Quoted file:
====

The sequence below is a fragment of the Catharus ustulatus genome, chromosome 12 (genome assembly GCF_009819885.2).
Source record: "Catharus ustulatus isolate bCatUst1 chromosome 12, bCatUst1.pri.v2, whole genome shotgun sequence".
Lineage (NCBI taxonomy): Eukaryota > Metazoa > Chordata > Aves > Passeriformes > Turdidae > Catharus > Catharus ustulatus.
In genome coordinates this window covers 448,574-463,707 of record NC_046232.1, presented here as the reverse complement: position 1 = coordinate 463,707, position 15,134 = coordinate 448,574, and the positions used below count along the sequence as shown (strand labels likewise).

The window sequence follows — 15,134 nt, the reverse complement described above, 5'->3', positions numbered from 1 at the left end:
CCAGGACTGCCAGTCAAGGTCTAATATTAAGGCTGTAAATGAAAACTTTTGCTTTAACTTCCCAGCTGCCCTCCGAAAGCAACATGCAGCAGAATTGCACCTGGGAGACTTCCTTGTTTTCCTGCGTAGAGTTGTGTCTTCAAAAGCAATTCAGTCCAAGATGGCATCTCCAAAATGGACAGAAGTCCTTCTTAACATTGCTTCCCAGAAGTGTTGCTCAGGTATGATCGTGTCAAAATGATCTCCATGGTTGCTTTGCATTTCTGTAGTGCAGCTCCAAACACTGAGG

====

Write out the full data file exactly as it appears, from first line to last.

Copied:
The sequence below is a fragment of the Catharus ustulatus genome, chromosome 12 (genome assembly GCF_009819885.2).
Source record: "Catharus ustulatus isolate bCatUst1 chromosome 12, bCatUst1.pri.v2, whole genome shotgun sequence".
Lineage (NCBI taxonomy): Eukaryota > Metazoa > Chordata > Aves > Passeriformes > Turdidae > Catharus > Catharus ustulatus.
In genome coordinates this window covers 448,574-463,707 of record NC_046232.1, presented here as the reverse complement: position 1 = coordinate 463,707, position 15,134 = coordinate 448,574, and the positions used below count along the sequence as shown (strand labels likewise).

The window sequence follows — 15,134 nt, the reverse complement described above, 5'->3', positions numbered from 1 at the left end:
CCAGGACTGCCAGTCAAGGTCTAATATTAAGGCTGTAAATGAAAACTTTTGCTTTAACTTCCCAGCTGCCCTCCGAAAGCAACATGCAGCAGAATTGCACCTGGGAGACTTCCTTGTTTTCCTGCGTAGAGTTGTGTCTTCAAAAGCAATTCAGTCCAAGATGGCATCTCCAAAATGGACAGAAGTCCTTCTTAACATTGCTTCCCAGAAGTGTTGCTCAGGTATGATCGTGTCAAAATGATCTCCATGGTTGCTTTGCATTTCTGTAGTGCAGCTCCAAACACTGAGG